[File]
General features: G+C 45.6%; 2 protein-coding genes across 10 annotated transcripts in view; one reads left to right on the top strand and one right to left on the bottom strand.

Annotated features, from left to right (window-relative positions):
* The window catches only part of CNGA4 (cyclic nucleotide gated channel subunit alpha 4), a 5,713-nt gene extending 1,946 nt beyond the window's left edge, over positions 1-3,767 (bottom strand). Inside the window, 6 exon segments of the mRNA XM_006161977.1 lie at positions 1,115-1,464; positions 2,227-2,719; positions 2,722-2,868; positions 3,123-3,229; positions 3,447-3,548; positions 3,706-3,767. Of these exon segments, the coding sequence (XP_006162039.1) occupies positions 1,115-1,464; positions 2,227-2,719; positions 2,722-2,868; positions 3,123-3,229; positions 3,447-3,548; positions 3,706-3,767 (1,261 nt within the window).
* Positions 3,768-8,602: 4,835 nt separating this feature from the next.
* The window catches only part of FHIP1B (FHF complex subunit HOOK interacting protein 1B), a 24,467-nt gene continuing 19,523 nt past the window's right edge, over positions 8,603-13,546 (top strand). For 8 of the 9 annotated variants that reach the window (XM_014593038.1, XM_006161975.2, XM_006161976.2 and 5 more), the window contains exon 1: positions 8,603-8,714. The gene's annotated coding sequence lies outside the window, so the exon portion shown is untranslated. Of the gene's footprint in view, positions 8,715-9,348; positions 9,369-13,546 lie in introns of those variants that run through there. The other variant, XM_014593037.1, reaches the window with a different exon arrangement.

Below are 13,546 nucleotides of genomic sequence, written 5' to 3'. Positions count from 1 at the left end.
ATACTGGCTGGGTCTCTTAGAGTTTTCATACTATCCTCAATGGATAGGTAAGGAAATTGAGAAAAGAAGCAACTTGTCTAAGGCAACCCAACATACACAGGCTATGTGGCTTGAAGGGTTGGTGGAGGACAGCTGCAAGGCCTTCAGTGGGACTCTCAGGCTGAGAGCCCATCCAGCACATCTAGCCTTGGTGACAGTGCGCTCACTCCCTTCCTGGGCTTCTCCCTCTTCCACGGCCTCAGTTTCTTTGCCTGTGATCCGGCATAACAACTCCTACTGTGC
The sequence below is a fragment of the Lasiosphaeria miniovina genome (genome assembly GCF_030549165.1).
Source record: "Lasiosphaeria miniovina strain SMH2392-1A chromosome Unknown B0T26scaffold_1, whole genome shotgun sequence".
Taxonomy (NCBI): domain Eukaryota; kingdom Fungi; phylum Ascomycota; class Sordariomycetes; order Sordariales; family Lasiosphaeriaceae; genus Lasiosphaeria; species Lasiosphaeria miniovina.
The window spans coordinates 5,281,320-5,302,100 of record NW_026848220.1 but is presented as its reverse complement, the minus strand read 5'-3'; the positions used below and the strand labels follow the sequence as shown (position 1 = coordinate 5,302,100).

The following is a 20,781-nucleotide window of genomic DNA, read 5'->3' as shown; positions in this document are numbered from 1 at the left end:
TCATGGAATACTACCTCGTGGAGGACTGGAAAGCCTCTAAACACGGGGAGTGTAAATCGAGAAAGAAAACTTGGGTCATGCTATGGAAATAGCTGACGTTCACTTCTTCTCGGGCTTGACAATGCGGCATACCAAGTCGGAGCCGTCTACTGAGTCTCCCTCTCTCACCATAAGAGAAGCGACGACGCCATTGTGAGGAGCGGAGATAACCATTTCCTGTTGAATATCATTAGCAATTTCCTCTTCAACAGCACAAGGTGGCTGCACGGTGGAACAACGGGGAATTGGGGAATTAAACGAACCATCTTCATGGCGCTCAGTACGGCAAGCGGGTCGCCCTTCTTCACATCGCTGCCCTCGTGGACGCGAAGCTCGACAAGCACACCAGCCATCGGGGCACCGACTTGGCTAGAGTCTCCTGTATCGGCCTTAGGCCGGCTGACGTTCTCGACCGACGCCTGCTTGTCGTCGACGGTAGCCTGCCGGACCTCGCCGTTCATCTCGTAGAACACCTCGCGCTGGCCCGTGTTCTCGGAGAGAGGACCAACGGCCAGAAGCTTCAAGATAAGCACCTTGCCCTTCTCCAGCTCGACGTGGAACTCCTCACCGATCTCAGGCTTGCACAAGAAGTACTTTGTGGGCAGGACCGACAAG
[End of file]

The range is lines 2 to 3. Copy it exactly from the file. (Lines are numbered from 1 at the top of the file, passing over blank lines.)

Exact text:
Annotated features, from left to right (window-relative positions):
* The window catches only part of CNGA4 (cyclic nucleotide gated channel subunit alpha 4), a 5,713-nt gene extending 1,946 nt beyond the window's left edge, over positions 1-3,767 (bottom strand). Inside the window, 6 exon segments of the mRNA XM_006161977.1 lie at positions 1,115-1,464; positions 2,227-2,719; positions 2,722-2,868; positions 3,123-3,229; positions 3,447-3,548; positions 3,706-3,767. Of these exon segments, the coding sequence (XP_006162039.1) occupies positions 1,115-1,464; positions 2,227-2,719; positions 2,722-2,868; positions 3,123-3,229; positions 3,447-3,548; positions 3,706-3,767 (1,261 nt within the window).